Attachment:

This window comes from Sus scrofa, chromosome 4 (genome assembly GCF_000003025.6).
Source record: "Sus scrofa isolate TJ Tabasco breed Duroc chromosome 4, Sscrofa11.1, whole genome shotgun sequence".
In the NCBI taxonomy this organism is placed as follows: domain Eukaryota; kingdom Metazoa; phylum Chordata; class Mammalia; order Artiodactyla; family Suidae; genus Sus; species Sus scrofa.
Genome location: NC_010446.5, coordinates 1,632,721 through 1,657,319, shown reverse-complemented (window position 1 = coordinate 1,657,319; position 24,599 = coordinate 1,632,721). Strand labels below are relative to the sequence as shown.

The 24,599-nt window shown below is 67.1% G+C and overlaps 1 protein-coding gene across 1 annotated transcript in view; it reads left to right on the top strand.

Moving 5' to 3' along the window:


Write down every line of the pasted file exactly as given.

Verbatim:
This window comes from Sus scrofa, chromosome 4 (genome assembly GCF_000003025.6).
Source record: "Sus scrofa isolate TJ Tabasco breed Duroc chromosome 4, Sscrofa11.1, whole genome shotgun sequence".
In the NCBI taxonomy this organism is placed as follows: domain Eukaryota; kingdom Metazoa; phylum Chordata; class Mammalia; order Artiodactyla; family Suidae; genus Sus; species Sus scrofa.
Genome location: NC_010446.5, coordinates 1,632,721 through 1,657,319, shown reverse-complemented (window position 1 = coordinate 1,657,319; position 24,599 = coordinate 1,632,721). Strand labels below are relative to the sequence as shown.

The 24,599-nt window shown below is 67.1% G+C and overlaps 1 protein-coding gene across 1 annotated transcript in view; it reads left to right on the top strand.

Moving 5' to 3' along the window: